Go back to your templates folder and create a folder named CSS, and within that folder, create a file called template.css. You now need to link your CSS file to your index.php file. You also need to add div tags for each of your modules. Here's the code for linking your CSS file:

<link rel="stylesheet" href="<?php echo $this->baseurl ?>/templates/your_template_name/css/template.css" type="text/css" /> 

And here's the complete code with some sample div tags:

<!DOCTYPE html PUBLIC "-//W3C//DTD XHTML 1.0 Transitional//EN" "http://www.w3.org/TR/xhtml1/DTD/xhtml1-transitional.dtd">  

<html XMLns="http://www.w3.org/1999/xhtml" XML:lang="<?php echo $this->language; ?>" lang="<?php echo $this->language; ?>" >  

<head>  

<jdoc:include type="head" />  

<link rel="stylesheet" href="<?php echo $this->baseurl ?>/templates/your_template_name/css/template.css" type="text/css" />  

</head>   

<body>  

<div id="container">  


<div id="header"><jdoc:include type="modules" name="top" /> Header information</div>  


<div id="sidebar_left" class="float">

<jdoc:include type="modules" name="left" />

</div>  


<div id="sidebar_right"class="float"><jdoc:include type="modules" name="right" />Right sidebar</div>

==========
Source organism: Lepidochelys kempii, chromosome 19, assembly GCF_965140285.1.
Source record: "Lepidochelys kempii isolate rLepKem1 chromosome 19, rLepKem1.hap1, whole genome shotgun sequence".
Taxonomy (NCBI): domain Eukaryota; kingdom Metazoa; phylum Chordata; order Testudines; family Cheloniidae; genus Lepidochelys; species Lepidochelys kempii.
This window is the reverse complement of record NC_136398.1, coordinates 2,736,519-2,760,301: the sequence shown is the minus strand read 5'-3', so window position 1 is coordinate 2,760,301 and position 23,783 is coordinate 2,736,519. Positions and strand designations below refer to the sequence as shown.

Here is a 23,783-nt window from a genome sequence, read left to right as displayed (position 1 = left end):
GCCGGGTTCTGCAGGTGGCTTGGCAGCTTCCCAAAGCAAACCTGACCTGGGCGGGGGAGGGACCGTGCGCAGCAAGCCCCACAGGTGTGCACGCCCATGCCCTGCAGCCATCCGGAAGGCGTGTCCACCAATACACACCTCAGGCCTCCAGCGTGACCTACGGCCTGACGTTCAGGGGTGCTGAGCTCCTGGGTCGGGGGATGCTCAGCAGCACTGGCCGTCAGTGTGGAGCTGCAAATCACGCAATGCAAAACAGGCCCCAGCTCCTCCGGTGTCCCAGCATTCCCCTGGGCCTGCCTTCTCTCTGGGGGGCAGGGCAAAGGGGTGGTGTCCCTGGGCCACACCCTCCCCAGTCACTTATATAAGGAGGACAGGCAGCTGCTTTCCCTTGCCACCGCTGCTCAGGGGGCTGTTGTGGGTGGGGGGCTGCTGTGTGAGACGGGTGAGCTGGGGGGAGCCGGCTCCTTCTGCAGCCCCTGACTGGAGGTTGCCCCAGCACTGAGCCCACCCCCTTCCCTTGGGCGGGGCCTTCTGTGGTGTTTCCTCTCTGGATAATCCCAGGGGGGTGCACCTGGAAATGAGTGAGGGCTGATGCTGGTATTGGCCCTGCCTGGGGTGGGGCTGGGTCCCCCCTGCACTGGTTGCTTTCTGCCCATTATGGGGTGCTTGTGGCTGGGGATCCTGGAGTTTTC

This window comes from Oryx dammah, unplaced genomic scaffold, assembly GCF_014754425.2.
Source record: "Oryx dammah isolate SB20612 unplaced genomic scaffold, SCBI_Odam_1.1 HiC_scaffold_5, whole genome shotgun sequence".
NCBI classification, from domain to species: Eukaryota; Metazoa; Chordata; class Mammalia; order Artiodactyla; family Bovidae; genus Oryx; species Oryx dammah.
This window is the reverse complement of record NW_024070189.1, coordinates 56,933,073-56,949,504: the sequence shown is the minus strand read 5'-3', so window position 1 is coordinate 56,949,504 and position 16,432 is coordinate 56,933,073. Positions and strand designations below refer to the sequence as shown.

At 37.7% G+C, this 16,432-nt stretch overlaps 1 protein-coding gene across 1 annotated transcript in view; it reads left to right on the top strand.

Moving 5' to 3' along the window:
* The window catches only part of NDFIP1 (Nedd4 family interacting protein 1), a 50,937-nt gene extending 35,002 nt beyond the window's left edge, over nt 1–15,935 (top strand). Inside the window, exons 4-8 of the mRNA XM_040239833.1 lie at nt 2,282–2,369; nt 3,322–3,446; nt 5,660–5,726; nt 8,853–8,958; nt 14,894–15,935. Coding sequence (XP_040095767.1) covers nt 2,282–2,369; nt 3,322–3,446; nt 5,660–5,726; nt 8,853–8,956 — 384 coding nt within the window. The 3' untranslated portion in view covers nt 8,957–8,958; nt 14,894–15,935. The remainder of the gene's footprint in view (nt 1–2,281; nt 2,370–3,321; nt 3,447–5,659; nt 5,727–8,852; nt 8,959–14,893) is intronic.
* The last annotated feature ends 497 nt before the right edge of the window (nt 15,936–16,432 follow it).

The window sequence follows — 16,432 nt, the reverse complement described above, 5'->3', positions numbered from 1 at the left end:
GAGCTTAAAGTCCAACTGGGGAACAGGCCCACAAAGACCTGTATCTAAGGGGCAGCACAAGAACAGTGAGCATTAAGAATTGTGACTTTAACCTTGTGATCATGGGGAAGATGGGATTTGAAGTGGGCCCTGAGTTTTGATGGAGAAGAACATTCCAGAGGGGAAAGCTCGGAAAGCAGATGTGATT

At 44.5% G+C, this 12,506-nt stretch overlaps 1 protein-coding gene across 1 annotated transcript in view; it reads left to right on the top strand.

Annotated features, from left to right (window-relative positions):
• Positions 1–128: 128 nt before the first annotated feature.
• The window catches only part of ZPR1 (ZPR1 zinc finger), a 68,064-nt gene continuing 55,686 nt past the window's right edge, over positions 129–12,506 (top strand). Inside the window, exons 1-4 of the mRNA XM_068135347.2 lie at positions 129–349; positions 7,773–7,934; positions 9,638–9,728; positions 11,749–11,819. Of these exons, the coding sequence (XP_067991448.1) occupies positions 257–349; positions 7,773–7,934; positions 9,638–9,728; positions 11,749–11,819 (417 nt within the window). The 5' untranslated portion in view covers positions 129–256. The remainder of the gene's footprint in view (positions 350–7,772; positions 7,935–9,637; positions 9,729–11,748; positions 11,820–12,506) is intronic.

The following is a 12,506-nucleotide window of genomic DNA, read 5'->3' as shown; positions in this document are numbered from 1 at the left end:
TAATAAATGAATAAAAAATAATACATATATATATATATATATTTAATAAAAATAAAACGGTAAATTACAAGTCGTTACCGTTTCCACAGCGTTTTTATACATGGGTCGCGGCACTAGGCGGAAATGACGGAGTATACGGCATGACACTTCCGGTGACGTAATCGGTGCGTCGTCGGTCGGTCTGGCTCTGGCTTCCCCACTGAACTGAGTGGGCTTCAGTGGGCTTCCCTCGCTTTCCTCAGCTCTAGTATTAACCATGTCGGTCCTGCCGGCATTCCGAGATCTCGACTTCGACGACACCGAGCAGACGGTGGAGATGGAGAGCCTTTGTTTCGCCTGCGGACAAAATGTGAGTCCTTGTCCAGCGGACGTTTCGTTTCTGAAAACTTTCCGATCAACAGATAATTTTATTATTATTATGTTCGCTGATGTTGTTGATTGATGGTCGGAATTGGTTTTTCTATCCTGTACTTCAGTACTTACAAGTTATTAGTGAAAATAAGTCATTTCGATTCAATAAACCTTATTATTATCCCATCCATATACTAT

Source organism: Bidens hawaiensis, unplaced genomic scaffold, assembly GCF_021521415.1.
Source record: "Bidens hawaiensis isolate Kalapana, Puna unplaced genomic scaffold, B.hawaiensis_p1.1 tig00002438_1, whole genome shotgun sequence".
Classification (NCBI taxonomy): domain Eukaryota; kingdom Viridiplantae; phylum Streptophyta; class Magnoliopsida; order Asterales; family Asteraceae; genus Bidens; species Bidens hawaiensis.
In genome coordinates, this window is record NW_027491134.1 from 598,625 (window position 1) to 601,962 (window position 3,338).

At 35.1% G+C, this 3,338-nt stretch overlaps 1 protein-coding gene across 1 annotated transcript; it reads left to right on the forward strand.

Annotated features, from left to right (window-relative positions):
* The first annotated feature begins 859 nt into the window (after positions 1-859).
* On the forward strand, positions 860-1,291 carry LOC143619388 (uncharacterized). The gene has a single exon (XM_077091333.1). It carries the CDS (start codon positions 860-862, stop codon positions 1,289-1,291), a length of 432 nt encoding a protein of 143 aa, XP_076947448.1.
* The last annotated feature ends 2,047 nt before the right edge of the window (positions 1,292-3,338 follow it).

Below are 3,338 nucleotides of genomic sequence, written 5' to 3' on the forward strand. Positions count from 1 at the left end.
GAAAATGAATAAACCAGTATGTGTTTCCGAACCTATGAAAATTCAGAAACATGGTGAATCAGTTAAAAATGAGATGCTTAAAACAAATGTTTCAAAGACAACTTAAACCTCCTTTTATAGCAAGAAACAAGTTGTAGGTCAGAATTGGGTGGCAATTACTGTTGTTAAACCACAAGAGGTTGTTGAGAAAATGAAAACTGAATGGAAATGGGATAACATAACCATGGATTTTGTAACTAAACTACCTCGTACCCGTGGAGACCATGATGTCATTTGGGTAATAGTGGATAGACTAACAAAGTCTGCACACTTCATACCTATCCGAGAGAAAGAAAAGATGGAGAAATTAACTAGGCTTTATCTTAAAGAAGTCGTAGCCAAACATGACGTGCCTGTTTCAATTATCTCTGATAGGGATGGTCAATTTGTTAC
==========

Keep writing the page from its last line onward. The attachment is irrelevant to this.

</div>  


</div>  

</body>  

</html>  

Notice that each div tag contains an include that is a defined module position. The basic Joomla! installation files defines these positions for you, which you can override. The following map for default module positions was taken from the Joomla! documentation.

Module Maps

Basically, for the CSS, you want to define styles for each of your div tags from your PHP file. Here is some starter code for the CSS file:

* {

        padding: 0;

        margin:0;

        }

ul {

        list-style:none;

        }

.float {

        float: left;

        }

.clear {

        clear: both;

        }

#container {

        width:960px;

        margin: auto;

        }

#header {

        background-color:#999999;

        height: 150px;

        }

#content {

        width: 660px;

        text-align: center;


        }

#sidebar_left {

        text-align: center;

        background-color:#CCCCCC;

        width: 150px;

        }

#sidebar_right {

        background-color:#CCCCCC;

        width: 90px;

        }

These are the basics to get started creating your own Joomla! template. To summarize, the XML file is used to define to your template's personal information and to list the module positions. The PHP file is used to further define the modules and connect them to the CSS file. Finally, the CSS file completes the definition of the modules by adding in the decoration and alignment.